Chicago | Reuters — Chicago Mercantile Exchange live cattle futures settled higher on Monday, fueled by the rebound in wholesale beef prices that helped erase Friday’s market losses, traders said.
October closed 1.3 cents per pound higher at 169.55 cents, and December was 0.925 cents higher at 167.825 cents (all figures US$).
Monday morning’s choice wholesale beef price rose $1.64 per hundredweight (cwt) from Friday to $249.05. Select climbed $2.94 to $235.65, the U.S. Department of Agriculture said.
The problem for futures was wholesale beef demand got “crushed” last Friday, said AgriVisor senior market analyst Dale Durchholz.
Beef sales typically slip this time of year as retailers focus on hams and turkeys for the winter holidays, he said.
Packers may try to cut slaughter rates to cushion their falling margins and offset high-priced cattle, another trader said.
Last week, market-ready, or cash, cattle in the U.S. Plains fetched mostly $170/cwt, which bested the previous record of $166 set in set July.
Beef packer margins for Monday were negative $129.10 per head, compared with negative $76.50 on Friday and negative $71.50 a week earlier, according to HedgersEdge.com, the Colorado-based analytics firm.
Newly reduced CME electronic live cattle, feeder cattle and lean hogs trading hours go into effect later Monday.
Effective Dec. 15, CME plans to begin blended pit and electronic livestock market settlement prices.
CME feeder cattle futures drew support from live cattle market buying and short-covering.
Sharply higher corn prices limited feeder cattle contract advances.
October closed 0.425 cent/lb. higher at 238.325 cents, and November was at 234.8 cents, up 0.15 cent.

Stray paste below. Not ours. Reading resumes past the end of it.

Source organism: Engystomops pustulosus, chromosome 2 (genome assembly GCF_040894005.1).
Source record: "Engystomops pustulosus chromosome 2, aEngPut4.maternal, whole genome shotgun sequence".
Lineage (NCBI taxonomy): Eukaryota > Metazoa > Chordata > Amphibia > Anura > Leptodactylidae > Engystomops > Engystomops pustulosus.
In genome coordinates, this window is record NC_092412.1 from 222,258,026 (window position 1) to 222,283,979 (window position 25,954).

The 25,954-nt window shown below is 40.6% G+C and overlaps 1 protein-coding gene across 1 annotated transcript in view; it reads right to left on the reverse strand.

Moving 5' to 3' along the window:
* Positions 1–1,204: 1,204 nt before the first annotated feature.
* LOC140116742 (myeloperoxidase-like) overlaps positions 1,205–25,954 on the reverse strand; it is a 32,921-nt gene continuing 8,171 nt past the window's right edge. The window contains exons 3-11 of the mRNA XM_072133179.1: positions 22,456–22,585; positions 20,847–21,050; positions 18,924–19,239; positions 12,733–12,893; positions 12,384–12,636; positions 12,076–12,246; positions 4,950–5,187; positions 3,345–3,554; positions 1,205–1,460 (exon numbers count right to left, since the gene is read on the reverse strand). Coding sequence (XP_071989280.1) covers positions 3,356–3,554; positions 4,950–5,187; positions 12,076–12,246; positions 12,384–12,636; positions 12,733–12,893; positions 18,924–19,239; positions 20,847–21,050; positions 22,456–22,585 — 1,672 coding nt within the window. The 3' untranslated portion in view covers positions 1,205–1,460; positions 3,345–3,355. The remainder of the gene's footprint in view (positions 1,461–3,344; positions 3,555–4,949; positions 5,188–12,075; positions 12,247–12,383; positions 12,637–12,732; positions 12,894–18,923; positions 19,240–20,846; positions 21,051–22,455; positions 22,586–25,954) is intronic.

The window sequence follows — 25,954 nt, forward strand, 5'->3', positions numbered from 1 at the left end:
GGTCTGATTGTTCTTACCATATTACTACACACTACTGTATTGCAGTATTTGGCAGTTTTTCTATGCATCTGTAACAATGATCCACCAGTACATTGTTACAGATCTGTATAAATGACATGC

Hogs turn lower
CME lean hogs posted losses in anticipation of continued lower cash prices as supplies expand seasonally, traders said.
December finished 1.2 cents/lb. lower at 89.05 cents, and February was down 0.65 cent, to 88.225 cents.
USDA’s Monday morning direct cash hog prices were unavailable. Hogs in the Midwest traded as much as $3/cwt lower, according to regional hog dealers.
On Monday, packers processed 432,000 hogs, their biggest one-day kill since 435,000 on Feb. 3, based on USDA data.
Daily kills close to last year’s levels suggested farmers are moving hogs ahead of time to avoid lower prices, a trader said. And, cooler fall temperatures and cheaper corn is allowing hogs to put on weight quicker, he said.
Investors are watching to see how well the pork cutout holds up, given increased tonnage while possibly supported by shoppers eyeing pork rather than high-priced beef.
U.S. government data showed Monday morning’s wholesale pork price, or cutout, was up $2.84/cwt from Friday to $101.09, lifted by the $10.18/cwt surge in costs for picnic shoulder cuts.
— Theopolis Waters reports on livestock futures markets for Reuters from Chicago. Additional reporting for Reuters by Michael Hirtzer.